This paper was presented at the American Society of Pediatric Otolaryngology Annual Meeting on May 22, 2006, in Chicago, Illinois.
Improved Infant Swallowing After Gastroesophageal Reflux Disease Treatment: A Function of Improved Laryngeal Sensation?†
Article first published online: 2 JAN 2009
Copyright © 2006 The Triological Society
Volume 116, Issue 8, pages 1397–1403, August 2006
How to Cite
Suskind, D. L., Thompson, D. M., Gulati, M., Huddleston, P., Liu, D. C. and Baroody, F. M. (2006), Improved Infant Swallowing After Gastroesophageal Reflux Disease Treatment: A Function of Improved Laryngeal Sensation?. The Laryngoscope, 116: 1397–1403. doi: 10.1097/01.mlg.0000225942.33102.9b
- Issue published online: 2 JAN 2009
- Article first published online: 2 JAN 2009
- Manuscript Accepted: 8 FEB 2006
- gastroesophageal reflux;
- laryngeal sensation;
Objective: The objective of this study was to describe improvements in pediatric swallowing after gastroesophageal reflux treatment.
Study Design: The authors conducted a retrospective database and chart review at two tertiary care children's hospitals.
Participants: Patients (21 males, 7 females) ranged in age from 1 to 32 months. All patients had clinical evidence of gastroesophageal reflux disease (GERD) as well as evidence of dysphagia with aspiration (laryngeal vestibule and/or trachea) or hypopharyngeal pooling on flexible endoscopic evaluation of swallowing and sensation testing (FEESST) or videofluoroscopic swallow study (VSS).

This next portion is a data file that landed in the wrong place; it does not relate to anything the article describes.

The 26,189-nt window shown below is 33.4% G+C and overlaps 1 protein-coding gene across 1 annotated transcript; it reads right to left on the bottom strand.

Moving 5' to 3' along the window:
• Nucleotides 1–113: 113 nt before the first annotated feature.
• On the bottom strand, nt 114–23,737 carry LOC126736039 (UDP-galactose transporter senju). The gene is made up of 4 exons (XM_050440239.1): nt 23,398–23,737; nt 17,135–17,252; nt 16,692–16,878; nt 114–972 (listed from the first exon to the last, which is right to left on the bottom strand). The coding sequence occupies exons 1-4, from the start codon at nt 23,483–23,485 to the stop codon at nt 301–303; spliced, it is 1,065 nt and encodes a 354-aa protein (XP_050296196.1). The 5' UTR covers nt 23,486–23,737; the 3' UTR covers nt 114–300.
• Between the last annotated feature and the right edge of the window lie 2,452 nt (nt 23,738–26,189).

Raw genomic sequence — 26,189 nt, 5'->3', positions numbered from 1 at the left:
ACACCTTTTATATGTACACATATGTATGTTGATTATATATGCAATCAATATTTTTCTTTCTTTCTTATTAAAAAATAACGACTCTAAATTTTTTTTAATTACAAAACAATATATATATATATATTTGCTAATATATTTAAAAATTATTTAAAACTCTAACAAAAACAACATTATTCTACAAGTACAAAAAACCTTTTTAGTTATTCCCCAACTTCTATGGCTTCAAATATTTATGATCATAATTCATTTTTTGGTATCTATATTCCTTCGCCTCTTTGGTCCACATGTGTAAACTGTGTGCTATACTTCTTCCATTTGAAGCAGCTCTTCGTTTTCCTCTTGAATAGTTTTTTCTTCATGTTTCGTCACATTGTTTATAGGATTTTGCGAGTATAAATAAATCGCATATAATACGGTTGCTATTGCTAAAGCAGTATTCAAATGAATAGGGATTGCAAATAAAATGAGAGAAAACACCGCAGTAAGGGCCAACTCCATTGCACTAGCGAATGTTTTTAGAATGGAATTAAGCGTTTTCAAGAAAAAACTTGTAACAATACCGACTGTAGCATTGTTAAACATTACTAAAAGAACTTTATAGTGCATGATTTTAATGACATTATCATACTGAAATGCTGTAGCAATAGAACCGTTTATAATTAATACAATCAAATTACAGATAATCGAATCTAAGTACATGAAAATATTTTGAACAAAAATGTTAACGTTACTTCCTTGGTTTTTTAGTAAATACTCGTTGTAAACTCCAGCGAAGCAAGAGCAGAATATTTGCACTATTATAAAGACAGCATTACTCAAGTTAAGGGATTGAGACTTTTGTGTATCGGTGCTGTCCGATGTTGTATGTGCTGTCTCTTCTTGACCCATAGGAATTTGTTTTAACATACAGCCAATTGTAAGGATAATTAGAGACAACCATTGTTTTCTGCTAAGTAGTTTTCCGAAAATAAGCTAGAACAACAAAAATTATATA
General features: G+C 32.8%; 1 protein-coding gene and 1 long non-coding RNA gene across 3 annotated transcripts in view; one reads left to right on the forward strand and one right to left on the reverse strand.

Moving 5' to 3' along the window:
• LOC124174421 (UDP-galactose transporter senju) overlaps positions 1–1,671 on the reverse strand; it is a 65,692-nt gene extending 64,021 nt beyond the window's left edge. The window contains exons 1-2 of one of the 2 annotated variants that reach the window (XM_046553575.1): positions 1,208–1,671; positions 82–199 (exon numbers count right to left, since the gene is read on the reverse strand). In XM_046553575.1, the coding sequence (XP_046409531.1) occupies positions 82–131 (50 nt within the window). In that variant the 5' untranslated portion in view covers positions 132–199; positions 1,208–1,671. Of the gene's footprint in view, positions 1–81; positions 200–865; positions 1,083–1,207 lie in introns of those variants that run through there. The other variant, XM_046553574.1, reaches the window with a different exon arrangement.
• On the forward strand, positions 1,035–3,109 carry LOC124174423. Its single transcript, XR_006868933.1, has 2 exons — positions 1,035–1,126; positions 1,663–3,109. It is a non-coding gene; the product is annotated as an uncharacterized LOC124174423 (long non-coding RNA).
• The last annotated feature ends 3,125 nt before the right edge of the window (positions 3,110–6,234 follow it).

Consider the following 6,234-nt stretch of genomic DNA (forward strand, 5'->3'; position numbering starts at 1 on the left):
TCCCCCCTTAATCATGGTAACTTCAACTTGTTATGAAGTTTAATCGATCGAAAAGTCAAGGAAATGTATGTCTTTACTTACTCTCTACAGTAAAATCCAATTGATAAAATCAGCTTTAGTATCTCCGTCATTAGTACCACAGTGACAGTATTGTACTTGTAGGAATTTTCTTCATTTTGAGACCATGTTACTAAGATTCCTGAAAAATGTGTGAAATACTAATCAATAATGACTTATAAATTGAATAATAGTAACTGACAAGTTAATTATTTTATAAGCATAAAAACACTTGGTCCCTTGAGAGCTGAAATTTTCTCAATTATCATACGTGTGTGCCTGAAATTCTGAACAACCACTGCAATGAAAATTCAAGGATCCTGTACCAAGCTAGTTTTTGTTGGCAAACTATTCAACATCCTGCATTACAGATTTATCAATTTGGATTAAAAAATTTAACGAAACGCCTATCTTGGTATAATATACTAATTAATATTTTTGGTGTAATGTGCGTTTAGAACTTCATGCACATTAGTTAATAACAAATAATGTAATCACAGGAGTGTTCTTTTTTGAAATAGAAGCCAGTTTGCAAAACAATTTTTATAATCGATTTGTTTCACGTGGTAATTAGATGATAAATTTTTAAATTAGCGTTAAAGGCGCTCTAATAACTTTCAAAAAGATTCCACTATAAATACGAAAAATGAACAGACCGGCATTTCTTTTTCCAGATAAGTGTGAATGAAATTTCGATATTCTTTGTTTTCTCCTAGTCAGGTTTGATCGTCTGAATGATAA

Intervention: Each child underwent either medical or surgical intervention for control of their GERD.
Outcome Measures: Outcome measures were change in laryngopharyngeal sensation and swallowing function with repeat swallow evaluation after GERD treatment.
Results: A significant improvement in both swallow function and sensory testing was demonstrated after GERD treatment.
Conclusions: GERD may result in decreased laryngopharyngeal sensitivity, which may contribute to pediatric swallowing dysfunction. Control of GERD may improve swallow function. These findings have important clinical implications that need further study.